Keep your fingers crossedAlternative politics in Nepal remains an excellent idea on the drawing board only.
The Janata Samajbadi Party (JSP), which came into being a little over a year ago with a promise of an alternative force, fell apart on Monday. It became apparent that the unity between the Sanghiya Samajbadi Party, led by Upendra Yadav and Baburam Bhattarai, and the Rastriya Janata Party, led by Mahantha Thakur, in April last year was a marriage of convenience rather than conviction. Following escalating conflict between the constituents, both factions had laid claim to the party name and the election symbol. But after a “headcount” of the party’s central executive committee members, the Election Commission handed the JSP to the Yadav-Bhattarai group, leaving Mahantha and Co high and dry. The Mahantha group can now either remain within the JSP or register a new party of its own. No matter what, the idea of an alternative force has gone down the chute.
Just as the Election Commission was deciding on the JSP dispute, Rabindra Mishra, a journalist-turned-politician, issued a public statement, calling for the abolition of federalism and a referendum on secularism. The statement from Mishra, who leads the Bibeksheel Sajha Party which itself promises to usher in a new era in politics by transforming itself into a strong alternative force, is out and out regressive.
The JSP’s bifurcation and Mishra’s statement have received huge media attention. Some, however, were quick to ask why the Nepali media was giving too much space to Mishra, whom many described as someone with no stakes in the struggles and sacrifices made by the people leading to the adoption of federalism, secularism and republicanism. The question here, however, is not that the JSP failed to remain united or that Mishra is making a statement against the main tenets of the constitution. The question is how, in Nepal, the idea of an alternative force has failed to take off despite some promising starts.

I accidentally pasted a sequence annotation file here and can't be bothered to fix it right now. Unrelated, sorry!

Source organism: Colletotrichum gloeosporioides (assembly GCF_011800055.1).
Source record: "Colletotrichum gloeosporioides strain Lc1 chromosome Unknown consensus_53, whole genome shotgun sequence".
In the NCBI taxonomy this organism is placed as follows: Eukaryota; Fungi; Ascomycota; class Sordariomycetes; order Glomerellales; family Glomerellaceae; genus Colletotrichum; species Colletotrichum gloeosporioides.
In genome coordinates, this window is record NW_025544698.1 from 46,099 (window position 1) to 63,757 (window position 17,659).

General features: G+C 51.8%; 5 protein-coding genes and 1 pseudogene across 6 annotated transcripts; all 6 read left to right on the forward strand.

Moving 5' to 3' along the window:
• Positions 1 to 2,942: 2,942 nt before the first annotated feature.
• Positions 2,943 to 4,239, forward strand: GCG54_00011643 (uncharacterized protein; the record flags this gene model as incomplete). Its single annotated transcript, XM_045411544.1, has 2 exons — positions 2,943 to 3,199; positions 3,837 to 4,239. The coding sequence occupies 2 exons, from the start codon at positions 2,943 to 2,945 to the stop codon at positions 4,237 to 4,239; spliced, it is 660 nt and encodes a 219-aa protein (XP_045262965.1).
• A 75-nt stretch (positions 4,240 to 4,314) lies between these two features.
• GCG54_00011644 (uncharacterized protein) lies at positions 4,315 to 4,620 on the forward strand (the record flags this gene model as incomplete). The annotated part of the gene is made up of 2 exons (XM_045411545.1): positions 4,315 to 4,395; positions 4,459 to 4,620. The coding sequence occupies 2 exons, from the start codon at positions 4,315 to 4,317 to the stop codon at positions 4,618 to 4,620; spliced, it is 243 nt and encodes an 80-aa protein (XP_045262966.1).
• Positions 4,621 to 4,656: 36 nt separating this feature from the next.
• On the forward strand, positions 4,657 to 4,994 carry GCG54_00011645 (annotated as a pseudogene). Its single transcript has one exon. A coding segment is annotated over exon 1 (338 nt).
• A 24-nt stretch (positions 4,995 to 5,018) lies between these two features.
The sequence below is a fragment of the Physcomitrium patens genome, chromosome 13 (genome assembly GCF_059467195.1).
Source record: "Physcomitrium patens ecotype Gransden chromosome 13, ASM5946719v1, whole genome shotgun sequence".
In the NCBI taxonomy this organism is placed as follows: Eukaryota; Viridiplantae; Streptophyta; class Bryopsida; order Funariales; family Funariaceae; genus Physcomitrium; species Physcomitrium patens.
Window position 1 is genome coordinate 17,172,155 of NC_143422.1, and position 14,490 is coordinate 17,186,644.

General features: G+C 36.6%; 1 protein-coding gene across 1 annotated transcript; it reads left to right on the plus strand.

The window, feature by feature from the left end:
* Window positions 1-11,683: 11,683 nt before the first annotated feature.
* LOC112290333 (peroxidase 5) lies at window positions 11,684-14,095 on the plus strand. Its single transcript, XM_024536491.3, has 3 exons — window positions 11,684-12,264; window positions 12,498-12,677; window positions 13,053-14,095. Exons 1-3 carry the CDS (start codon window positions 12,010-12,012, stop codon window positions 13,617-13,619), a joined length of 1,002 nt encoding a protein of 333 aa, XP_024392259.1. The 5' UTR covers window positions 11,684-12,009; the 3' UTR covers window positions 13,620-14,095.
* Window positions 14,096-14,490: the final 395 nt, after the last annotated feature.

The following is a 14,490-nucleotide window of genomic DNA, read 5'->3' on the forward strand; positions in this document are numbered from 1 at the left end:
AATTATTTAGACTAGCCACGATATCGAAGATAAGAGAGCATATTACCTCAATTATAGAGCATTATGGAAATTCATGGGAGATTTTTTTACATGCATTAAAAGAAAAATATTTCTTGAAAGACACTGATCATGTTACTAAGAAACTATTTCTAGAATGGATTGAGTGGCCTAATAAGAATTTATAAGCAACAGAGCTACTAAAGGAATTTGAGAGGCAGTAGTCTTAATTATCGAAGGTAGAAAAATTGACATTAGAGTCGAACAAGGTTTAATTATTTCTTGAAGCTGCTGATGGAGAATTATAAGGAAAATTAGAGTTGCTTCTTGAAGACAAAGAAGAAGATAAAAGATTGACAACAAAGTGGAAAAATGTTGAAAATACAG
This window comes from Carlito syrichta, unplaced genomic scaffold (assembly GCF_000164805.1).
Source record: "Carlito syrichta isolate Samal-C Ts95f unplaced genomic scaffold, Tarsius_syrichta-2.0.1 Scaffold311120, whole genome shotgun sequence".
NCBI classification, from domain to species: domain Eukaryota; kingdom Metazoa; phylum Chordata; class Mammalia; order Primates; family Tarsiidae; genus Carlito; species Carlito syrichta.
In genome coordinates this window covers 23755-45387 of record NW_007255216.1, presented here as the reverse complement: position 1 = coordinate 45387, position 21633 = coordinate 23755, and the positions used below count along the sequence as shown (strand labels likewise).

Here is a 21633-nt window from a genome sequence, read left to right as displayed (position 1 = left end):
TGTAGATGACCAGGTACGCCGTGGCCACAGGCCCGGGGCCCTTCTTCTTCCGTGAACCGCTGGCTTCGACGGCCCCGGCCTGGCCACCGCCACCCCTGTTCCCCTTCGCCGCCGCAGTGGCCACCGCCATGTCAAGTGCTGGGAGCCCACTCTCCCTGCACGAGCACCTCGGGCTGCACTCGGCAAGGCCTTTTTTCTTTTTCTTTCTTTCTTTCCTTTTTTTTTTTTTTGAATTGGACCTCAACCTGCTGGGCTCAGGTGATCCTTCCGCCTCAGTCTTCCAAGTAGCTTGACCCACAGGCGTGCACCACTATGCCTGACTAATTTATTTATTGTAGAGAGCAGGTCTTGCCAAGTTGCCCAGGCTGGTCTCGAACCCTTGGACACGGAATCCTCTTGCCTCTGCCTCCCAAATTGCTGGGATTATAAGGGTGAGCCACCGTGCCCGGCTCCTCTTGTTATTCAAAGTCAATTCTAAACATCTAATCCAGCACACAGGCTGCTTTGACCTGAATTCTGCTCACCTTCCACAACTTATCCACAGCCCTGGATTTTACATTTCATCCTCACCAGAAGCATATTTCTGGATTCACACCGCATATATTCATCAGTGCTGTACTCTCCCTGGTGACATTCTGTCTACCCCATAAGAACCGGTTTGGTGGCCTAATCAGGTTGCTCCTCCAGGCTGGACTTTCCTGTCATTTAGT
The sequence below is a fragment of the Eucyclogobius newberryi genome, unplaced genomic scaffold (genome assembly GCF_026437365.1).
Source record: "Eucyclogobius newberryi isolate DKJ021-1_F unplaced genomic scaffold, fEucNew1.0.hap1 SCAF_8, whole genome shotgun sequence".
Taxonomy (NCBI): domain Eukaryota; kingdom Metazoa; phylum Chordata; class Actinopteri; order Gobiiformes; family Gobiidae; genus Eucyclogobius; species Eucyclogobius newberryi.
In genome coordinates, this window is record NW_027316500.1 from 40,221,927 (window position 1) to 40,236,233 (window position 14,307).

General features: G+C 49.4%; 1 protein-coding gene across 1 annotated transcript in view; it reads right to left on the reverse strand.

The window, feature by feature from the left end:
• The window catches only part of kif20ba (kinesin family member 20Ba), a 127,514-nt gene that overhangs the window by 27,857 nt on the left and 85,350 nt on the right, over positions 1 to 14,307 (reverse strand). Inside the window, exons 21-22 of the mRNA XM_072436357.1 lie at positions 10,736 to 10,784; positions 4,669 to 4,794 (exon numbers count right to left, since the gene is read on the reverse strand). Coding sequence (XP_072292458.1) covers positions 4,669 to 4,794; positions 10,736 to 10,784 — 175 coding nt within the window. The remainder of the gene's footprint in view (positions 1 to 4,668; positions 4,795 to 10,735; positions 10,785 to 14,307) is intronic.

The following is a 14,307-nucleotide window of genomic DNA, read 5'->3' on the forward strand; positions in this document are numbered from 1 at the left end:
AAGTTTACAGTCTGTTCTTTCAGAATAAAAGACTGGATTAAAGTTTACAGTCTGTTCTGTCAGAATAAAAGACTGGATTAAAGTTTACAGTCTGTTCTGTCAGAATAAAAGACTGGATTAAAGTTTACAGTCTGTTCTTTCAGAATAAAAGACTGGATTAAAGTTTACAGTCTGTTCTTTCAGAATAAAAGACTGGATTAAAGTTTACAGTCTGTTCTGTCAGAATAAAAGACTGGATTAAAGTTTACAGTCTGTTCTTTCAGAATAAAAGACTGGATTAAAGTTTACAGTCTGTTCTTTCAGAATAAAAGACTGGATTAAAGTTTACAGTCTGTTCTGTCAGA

When Bhattarai quit the Maoist party and launched his own party days after the promulgation of the 2015 constitution, he, too, promised to provide a new alternative force. He chose his party name aptly—Naya Shakti, meaning “new force”. But there were no takers. Bhattarai was the only one to make it to the federal Parliament in the 2017 elections. In a bid to maintain his space in Nepali politics, he decided to merge his party with Yadav’s Sanghiya Samajbadi Forum Nepal in 2019.
Yadav’s politics, however, has also been mired with controversies. Though he is known for launching a strong movement in the Madhes region, his and other Madhes-based parties have earned notoriety for their lust for power. And that applies to Nepal’s other mainstream political forces as well. The idea of an alternative force does inspire hope, but whether it works in Nepal depends on how those making a pitch for the same commit to the cause.
Widespread discontent with the highhandedness of the “traditional parties” has created a space for alternative politics in Nepal for sure. But those who present themselves as alternatives are either busy fighting amongst themselves or are unable to feel the pulse of the people who really seek alternative politics and not a couple of new political alternatives in the ballot paper. It takes immense grit and perseverance to practise alternative politics and make it work. As of now, alternative politics has remained an excellent idea on the drawing board only.